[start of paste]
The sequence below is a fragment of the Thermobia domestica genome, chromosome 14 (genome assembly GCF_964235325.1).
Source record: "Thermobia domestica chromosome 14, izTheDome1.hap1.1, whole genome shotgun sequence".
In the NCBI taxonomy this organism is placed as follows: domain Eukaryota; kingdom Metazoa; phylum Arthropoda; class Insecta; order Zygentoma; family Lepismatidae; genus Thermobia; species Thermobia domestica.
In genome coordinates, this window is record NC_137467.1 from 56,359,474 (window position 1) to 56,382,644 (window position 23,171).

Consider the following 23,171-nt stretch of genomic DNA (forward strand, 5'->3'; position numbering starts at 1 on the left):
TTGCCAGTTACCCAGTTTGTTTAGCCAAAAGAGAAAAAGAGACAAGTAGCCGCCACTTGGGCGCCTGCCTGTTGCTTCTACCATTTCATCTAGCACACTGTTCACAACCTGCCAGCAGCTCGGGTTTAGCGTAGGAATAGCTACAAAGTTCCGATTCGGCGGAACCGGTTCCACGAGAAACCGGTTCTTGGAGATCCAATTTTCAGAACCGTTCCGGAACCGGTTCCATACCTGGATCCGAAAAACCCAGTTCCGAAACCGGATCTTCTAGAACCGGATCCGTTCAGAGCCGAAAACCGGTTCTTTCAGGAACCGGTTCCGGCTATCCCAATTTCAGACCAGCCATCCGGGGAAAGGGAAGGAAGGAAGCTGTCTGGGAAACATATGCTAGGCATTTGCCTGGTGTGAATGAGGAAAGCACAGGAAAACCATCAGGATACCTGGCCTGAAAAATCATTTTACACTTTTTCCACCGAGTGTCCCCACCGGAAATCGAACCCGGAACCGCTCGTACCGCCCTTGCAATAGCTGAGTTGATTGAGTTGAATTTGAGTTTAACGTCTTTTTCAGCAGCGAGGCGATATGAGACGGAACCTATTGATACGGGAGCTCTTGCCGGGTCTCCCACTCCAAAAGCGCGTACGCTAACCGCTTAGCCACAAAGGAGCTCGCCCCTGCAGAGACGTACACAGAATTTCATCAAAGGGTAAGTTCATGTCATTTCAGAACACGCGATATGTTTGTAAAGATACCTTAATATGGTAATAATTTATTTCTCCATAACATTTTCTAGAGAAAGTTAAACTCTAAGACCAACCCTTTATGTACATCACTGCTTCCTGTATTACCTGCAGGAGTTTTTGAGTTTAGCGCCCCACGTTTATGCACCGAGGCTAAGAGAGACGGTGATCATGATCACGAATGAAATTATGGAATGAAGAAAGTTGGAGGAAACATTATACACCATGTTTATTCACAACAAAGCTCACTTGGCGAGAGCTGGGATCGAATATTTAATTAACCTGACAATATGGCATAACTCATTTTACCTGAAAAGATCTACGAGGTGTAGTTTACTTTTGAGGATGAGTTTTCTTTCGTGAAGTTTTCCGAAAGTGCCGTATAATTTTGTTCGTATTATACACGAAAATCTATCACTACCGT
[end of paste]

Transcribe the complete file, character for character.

The sequence below is a fragment of the Thermobia domestica genome, chromosome 14 (genome assembly GCF_964235325.1).
Source record: "Thermobia domestica chromosome 14, izTheDome1.hap1.1, whole genome shotgun sequence".
In the NCBI taxonomy this organism is placed as follows: domain Eukaryota; kingdom Metazoa; phylum Arthropoda; class Insecta; order Zygentoma; family Lepismatidae; genus Thermobia; species Thermobia domestica.
In genome coordinates, this window is record NC_137467.1 from 56,359,474 (window position 1) to 56,382,644 (window position 23,171).

Consider the following 23,171-nt stretch of genomic DNA (forward strand, 5'->3'; position numbering starts at 1 on the left):
TTGCCAGTTACCCAGTTTGTTTAGCCAAAAGAGAAAAAGAGACAAGTAGCCGCCACTTGGGCGCCTGCCTGTTGCTTCTACCATTTCATCTAGCACACTGTTCACAACCTGCCAGCAGCTCGGGTTTAGCGTAGGAATAGCTACAAAGTTCCGATTCGGCGGAACCGGTTCCACGAGAAACCGGTTCTTGGAGATCCAATTTTCAGAACCGTTCCGGAACCGGTTCCATACCTGGATCCGAAAAACCCAGTTCCGAAACCGGATCTTCTAGAACCGGATCCGTTCAGAGCCGAAAACCGGTTCTTTCAGGAACCGGTTCCGGCTATCCCAATTTCAGACCAGCCATCCGGGGAAAGGGAAGGAAGGAAGCTGTCTGGGAAACATATGCTAGGCATTTGCCTGGTGTGAATGAGGAAAGCACAGGAAAACCATCAGGATACCTGGCCTGAAAAATCATTTTACACTTTTTCCACCGAGTGTCCCCACCGGAAATCGAACCCGGAACCGCTCGTACCGCCCTTGCAATAGCTGAGTTGATTGAGTTGAATTTGAGTTTAACGTCTTTTTCAGCAGCGAGGCGATATGAGACGGAACCTATTGATACGGGAGCTCTTGCCGGGTCTCCCACTCCAAAAGCGCGTACGCTAACCGCTTAGCCACAAAGGAGCTCGCCCCTGCAGAGACGTACACAGAATTTCATCAAAGGGTAAGTTCATGTCATTTCAGAACACGCGATATGTTTGTAAAGATACCTTAATATGGTAATAATTTATTTCTCCATAACATTTTCTAGAGAAAGTTAAACTCTAAGACCAACCCTTTATGTACATCACTGCTTCCTGTATTACCTGCAGGAGTTTTTGAGTTTAGCGCCCCACGTTTATGCACCGAGGCTAAGAGAGACGGTGATCATGATCACGAATGAAATTATGGAATGAAGAAAGTTGGAGGAAACATTATACACCATGTTTATTCACAACAAAGCTCACTTGGCGAGAGCTGGGATCGAATATTTAATTAACCTGACAATATGGCATAACTCATTTTACCTGAAAAGATCTACGAGGTGTAGTTTACTTTTGAGGATGAGTTTTCTTTCGTGAAGTTTTCCGAAAGTGCCGTATAATTTTGTTCGTATTATACACGAAAATCTATCACTACCGT